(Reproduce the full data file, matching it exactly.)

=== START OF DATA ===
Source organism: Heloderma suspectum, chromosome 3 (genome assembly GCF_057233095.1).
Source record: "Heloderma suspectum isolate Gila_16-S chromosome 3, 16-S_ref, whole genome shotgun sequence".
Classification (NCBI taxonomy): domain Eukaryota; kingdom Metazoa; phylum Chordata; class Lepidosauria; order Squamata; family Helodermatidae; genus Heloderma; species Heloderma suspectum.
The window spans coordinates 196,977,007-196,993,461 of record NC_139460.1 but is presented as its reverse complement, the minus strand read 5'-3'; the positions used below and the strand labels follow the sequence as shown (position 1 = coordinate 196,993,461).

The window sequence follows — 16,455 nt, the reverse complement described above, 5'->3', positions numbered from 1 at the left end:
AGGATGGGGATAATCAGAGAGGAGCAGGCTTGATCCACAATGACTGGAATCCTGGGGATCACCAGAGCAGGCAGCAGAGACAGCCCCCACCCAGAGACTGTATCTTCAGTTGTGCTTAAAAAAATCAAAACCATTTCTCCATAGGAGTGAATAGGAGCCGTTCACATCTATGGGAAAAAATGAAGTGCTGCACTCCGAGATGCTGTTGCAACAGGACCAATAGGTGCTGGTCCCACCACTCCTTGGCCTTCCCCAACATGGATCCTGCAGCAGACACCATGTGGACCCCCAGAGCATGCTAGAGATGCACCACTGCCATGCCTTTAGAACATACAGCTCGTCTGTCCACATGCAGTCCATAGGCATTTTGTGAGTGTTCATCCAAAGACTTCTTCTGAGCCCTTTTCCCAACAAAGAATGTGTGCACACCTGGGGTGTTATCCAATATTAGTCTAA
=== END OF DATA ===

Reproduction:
Source organism: Heloderma suspectum, chromosome 3 (genome assembly GCF_057233095.1).
Source record: "Heloderma suspectum isolate Gila_16-S chromosome 3, 16-S_ref, whole genome shotgun sequence".
Classification (NCBI taxonomy): domain Eukaryota; kingdom Metazoa; phylum Chordata; class Lepidosauria; order Squamata; family Helodermatidae; genus Heloderma; species Heloderma suspectum.
The window spans coordinates 196,977,007-196,993,461 of record NC_139460.1 but is presented as its reverse complement, the minus strand read 5'-3'; the positions used below and the strand labels follow the sequence as shown (position 1 = coordinate 196,993,461).

The window sequence follows — 16,455 nt, the reverse complement described above, 5'->3', positions numbered from 1 at the left end:
AGGATGGGGATAATCAGAGAGGAGCAGGCTTGATCCACAATGACTGGAATCCTGGGGATCACCAGAGCAGGCAGCAGAGACAGCCCCCACCCAGAGACTGTATCTTCAGTTGTGCTTAAAAAAATCAAAACCATTTCTCCATAGGAGTGAATAGGAGCCGTTCACATCTATGGGAAAAAATGAAGTGCTGCACTCCGAGATGCTGTTGCAACAGGACCAATAGGTGCTGGTCCCACCACTCCTTGGCCTTCCCCAACATGGATCCTGCAGCAGACACCATGTGGACCCCCAGAGCATGCTAGAGATGCACCACTGCCATGCCTTTAGAACATACAGCTCGTCTGTCCACATGCAGTCCATAGGCATTTTGTGAGTGTTCATCCAAAGACTTCTTCTGAGCCCTTTTCCCAACAAAGAATGTGTGCACACCTGGGGTGTTATCCAATATTAGTCTAA